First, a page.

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Patient volume a focus; hospital CEO replaced


Only a year after taking the helm of Sebastian River Medical Center, Kyle Sanders has announced he is leaving his post as president effective Nov. 19.

Daniel Knell, president of Steward’s central division, said in a statement he was sorry to see Sanders go and expressed appreciation for his leadership and “valuable contributions to our mission.”

Sanders’ exit comes at a pivotal time for the 154-bed for-profit hospital. It is wrapping up a $65 million expansion that will open in February with 24 patient rooms – half the 48 originally announced.

While on the way out the door, Sanders provided 32963 with numbers which – if accurate – suggest that Sebastian River patient volumes may finally be recovering from what state figures show has been a steady decline since Steward Health Care took over the hospital in mid-2017.

The importance of patient volumes in the current healthcare environment was illustrated anew by the announcement this past week that a Steward-owned hospital in Phoenix, Ariz., St. Luke’s Medical Center, was closing its doors due to an insufficient number of patients.

On an interim basis, the top job at Sebastian River will be filled by Ralph Taylor, currently chief operating officer as well as chief nursing officer. Taylor held the latter post at another Steward hospital in Youngstown, Ohio, that closed its doors a year ago. There too, Steward blamed low patient volumes for the shutdown.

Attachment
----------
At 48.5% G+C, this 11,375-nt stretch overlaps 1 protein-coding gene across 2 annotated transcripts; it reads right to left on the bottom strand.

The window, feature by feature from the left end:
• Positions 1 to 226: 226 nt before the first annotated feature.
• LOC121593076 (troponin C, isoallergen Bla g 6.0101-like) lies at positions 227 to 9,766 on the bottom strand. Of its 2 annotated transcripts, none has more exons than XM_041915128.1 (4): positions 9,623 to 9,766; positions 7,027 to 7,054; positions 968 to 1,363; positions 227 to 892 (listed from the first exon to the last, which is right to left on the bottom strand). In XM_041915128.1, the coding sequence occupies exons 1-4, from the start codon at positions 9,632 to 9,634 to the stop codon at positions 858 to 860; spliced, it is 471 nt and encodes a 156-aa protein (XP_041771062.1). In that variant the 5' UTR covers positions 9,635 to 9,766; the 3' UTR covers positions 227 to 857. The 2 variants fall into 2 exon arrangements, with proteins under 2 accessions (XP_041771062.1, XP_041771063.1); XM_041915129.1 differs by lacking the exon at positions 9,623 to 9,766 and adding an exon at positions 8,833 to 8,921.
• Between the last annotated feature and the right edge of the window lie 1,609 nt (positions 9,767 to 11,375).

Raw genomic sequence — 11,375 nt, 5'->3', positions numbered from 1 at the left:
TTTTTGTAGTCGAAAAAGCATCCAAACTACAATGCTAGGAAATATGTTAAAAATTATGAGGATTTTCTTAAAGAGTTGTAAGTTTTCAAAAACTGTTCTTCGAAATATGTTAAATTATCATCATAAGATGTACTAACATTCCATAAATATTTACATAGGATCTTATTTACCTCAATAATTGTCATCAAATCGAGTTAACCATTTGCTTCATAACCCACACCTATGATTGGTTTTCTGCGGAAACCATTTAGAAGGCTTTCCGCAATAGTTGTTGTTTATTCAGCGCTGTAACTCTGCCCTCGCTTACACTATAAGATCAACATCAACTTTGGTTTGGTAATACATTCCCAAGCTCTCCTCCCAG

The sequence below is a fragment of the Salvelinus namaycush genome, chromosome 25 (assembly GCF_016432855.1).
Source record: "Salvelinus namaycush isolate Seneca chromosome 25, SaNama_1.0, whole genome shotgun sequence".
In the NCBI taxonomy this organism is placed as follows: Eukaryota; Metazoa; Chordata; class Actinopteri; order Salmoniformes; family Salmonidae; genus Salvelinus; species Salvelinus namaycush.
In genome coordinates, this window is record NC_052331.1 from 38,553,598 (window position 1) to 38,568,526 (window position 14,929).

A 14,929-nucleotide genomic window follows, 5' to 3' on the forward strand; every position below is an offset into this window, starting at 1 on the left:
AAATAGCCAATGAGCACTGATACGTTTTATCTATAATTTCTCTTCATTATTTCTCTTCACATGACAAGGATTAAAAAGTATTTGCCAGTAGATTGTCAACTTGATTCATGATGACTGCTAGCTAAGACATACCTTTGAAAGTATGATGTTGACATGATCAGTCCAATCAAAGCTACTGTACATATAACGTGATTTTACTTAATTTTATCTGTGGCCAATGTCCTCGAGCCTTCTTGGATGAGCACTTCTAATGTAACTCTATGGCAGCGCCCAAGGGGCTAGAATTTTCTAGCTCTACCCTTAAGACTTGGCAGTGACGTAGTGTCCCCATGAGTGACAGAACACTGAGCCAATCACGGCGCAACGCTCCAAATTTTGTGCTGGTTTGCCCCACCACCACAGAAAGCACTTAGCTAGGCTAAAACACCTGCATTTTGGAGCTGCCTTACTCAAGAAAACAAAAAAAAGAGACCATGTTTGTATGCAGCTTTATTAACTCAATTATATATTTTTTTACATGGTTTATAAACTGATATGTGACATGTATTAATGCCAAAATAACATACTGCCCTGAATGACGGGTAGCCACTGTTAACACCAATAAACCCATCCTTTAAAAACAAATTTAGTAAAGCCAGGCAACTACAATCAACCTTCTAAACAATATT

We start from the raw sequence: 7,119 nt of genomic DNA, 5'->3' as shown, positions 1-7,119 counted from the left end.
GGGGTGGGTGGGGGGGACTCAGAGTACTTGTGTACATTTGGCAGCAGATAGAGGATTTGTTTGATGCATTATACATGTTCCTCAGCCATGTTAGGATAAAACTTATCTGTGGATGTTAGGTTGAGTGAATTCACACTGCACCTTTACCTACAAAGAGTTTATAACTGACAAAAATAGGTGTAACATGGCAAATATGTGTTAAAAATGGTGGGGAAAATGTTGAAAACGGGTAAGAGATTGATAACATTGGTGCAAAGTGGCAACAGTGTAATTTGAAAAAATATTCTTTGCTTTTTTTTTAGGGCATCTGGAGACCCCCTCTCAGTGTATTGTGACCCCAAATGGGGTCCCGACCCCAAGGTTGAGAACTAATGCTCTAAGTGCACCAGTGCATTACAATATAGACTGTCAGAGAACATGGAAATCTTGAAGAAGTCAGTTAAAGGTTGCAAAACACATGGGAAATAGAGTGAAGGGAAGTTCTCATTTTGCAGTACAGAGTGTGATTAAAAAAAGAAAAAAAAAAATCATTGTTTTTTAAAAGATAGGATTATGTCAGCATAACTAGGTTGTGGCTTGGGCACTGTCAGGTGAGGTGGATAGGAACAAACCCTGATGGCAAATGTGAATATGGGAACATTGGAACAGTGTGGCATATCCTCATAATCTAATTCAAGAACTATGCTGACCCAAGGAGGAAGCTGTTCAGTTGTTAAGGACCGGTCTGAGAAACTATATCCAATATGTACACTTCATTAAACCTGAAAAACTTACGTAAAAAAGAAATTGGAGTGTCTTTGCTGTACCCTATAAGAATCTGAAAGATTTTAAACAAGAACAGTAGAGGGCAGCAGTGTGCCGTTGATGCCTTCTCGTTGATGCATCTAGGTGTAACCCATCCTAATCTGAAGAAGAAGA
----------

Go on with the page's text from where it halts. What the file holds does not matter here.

St. Luke’s occupancy rate over the past two years was consistently below 40 percent, the hospital’s president Jim Flinn said in a statement about the closure. He said emergency room visits had declined 16 percent.

In the first quarter of 2019, using the latest acute inpatient figures filed with the state of Florida, and an acute inpatient bed total provided by Steward – 122 – Sebastian River’s occupancy rate was an estimated 44 percent. That is down from an estimated 64 percent from first quarter 2017, before Steward acquired the hospital from Community Health Systems (CHS).

According to figures filed with the state, the quarterly year-over-year declines – some as great as 25 percent and 35 percent – continued almost without interruption through the first quarter of 2019, the latest figures available from the Agency for Healthcare Administration. By law, hospitals must report and certify patient volume totals quarterly in three key categories: acute inpatient discharges, emergency department visits, and ambulatory (outpatient) surgery visits.

Sanders called the declines in late 2018 and early 2019 “a blip,” blaming them on an “F” safety score assigned to Sebastian River by the national ratings group Leapfrog in April 2018.

That score was raised to “C” six months later, and by this past spring, it was an “A.” That grade will be updated in about a week.

Sanders further claimed the hospital was “on track to see volumes increase by 9 percent – an astonishing turnaround,” he told 32963 in August, disputing the paper’s reporting over the summer that volumes had been disappointing.